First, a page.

46 High Street; probably built after the Great Fire of Nantwich (1583) – Nantwich Bookshop, Coffee Lounge & Pavement Cafe.
The My Town project is drawing to a close; my ƒ50 Collective friends who have posted their submissions have chosen cities: Lincoln, New York, Manchester and Liverpool. I’ve chosen Nantwich, a small market town in south Cheshire. I don’t live there but it is only a 10-minute drive from my home and I’m frequently in the town to shop or just wander about – with a camera, of course!
The town has lots of interesting things; quirky shops, cafes, great architecture, a couple of bookshops, slightly upmarket “thrift” shops – it seems churlish to call them charity shops! – and history. And what a history! The Romans arrived to pan for salt; there was a battle during the English Civil War; the town experienced its own Great Fire in 1583. In more recent times there were shoe and clothing manufacturers, coach builders and wheelwrights. It played a part in the Cold War having a nuclear bunker and monitoring centre a few minutes drive from the town centre.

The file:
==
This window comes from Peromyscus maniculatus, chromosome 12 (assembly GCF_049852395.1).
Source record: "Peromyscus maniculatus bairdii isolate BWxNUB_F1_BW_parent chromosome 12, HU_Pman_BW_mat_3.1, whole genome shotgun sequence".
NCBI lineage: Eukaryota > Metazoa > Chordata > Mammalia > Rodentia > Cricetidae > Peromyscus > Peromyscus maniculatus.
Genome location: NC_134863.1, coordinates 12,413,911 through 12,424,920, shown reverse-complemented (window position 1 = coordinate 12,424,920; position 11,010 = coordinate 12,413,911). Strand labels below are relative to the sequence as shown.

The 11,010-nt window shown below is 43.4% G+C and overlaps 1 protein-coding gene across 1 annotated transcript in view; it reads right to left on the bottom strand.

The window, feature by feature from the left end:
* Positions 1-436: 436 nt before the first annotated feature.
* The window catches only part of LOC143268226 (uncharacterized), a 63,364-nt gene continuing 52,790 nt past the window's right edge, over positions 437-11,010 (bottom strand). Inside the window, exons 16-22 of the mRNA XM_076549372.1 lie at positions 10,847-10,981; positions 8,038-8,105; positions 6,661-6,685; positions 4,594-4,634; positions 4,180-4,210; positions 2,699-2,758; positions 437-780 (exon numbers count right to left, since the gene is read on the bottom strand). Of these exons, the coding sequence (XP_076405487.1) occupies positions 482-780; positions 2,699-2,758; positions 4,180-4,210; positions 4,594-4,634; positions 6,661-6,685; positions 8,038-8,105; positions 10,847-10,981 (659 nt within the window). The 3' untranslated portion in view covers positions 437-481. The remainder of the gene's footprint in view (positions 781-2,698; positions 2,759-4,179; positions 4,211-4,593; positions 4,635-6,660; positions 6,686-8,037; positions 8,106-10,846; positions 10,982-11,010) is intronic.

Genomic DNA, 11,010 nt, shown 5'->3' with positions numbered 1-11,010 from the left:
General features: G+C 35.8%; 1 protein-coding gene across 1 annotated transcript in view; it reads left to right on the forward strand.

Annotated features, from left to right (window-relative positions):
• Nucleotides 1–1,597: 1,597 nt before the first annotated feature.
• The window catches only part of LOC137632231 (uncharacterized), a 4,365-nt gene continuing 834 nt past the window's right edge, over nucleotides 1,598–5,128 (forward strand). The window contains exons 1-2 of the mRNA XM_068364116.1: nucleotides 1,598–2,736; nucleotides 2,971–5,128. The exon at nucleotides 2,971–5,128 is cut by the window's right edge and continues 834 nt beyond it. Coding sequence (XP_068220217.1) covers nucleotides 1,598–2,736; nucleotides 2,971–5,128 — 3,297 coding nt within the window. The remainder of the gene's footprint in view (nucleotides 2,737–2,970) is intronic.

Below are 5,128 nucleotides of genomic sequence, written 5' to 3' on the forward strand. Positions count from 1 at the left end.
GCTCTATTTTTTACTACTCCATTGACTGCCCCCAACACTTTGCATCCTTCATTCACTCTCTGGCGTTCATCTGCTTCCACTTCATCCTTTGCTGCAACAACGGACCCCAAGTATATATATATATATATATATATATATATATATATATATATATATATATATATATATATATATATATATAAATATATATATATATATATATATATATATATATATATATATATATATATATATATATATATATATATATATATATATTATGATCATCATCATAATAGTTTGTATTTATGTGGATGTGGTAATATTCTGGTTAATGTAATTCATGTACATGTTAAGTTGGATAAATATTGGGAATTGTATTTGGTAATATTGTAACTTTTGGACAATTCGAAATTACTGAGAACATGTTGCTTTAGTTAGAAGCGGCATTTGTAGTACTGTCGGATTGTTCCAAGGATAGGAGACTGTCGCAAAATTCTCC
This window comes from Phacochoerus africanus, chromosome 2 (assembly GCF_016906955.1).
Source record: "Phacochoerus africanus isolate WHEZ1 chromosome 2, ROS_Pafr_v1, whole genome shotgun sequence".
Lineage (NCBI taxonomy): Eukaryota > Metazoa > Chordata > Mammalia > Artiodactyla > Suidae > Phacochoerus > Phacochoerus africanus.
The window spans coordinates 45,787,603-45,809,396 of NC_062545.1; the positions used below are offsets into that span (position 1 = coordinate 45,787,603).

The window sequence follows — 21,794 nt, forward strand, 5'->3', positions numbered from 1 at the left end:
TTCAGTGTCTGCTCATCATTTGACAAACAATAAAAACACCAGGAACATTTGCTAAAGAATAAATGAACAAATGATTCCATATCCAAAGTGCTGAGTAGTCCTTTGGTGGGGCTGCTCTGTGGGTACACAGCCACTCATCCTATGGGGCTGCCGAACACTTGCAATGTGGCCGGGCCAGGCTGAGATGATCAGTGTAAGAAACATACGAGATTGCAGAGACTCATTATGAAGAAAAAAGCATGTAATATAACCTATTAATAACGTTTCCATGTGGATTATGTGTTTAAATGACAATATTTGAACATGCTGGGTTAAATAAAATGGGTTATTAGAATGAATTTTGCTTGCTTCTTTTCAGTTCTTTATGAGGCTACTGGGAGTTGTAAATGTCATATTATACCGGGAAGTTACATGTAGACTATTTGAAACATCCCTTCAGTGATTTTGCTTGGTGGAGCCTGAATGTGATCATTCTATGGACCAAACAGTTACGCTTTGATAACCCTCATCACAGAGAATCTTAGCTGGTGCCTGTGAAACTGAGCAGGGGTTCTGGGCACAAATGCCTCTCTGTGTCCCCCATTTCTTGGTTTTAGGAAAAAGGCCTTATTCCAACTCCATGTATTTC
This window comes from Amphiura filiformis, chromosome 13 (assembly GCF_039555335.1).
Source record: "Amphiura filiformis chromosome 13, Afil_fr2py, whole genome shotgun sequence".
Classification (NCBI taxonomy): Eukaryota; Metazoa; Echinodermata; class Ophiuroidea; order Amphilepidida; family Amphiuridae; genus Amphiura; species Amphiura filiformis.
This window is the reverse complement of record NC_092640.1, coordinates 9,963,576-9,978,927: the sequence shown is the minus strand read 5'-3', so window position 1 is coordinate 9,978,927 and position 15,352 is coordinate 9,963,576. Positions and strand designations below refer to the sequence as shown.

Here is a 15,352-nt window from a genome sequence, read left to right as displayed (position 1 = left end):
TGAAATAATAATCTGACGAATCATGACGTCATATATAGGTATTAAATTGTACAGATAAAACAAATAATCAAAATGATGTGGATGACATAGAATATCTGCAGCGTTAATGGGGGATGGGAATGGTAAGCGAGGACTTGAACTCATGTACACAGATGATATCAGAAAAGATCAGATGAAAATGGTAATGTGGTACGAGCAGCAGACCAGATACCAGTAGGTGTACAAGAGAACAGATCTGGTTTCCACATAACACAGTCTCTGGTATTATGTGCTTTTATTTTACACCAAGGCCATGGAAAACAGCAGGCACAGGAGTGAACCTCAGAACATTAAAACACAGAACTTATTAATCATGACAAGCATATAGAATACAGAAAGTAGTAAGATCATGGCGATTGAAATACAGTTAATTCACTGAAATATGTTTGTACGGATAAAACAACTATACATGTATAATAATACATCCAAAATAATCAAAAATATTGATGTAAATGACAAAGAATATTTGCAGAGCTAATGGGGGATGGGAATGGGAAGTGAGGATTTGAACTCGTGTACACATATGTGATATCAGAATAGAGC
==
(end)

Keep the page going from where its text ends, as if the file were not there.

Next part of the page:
Outside of Chester, Nantwich has the greatest number of listed buildings totalling almost 200! The oldest is St. Mary’s Parish Church, which dates back to the 14th Century. The most recent dates from 1911 – numbers 1 to 5 Pillory Street and 2 Hospital Street. This building is constructed in the French baroque style of the late 17th Century. Following the fire of 1583, Queen Elizabeth I donated a considerable sum to the town to assist in its rebuilding. This charitable act is commemorated by a plaque, which can be found on Queen’s Aid House, 41 High Street, a property which benefitted from the donation.
Enjoy the images and do visit if you’re ever in the area; you’ll not be disappointed, I’m sure.
The parish church of St. Mary’s built in the 14th Century. After the battle of Nantwich (25/26 January 1644) it was used to house prisoners; you can find musket shot holes around the outside of the church. The battle is commemorated on the Saturday closest to its date – it is named Holly Holy Day after the defenders who put sprigs of holly in their caps.
Just past the marina is this sculpture celebrating the canal horse. Before barges were able to move under their own power, a shire horse was used to propel the vessel along what became known as the tow path.
A couple of miles outside the town is Snugbury’s Ice Cream farm and jolly nice it is, too. For several years Snugbury’s have built hay sculptures promoting the farm. This is 2012’s offering supporting Bradley Wiggins in his successful year winning The Tour de France and gold medals at the London Olympics.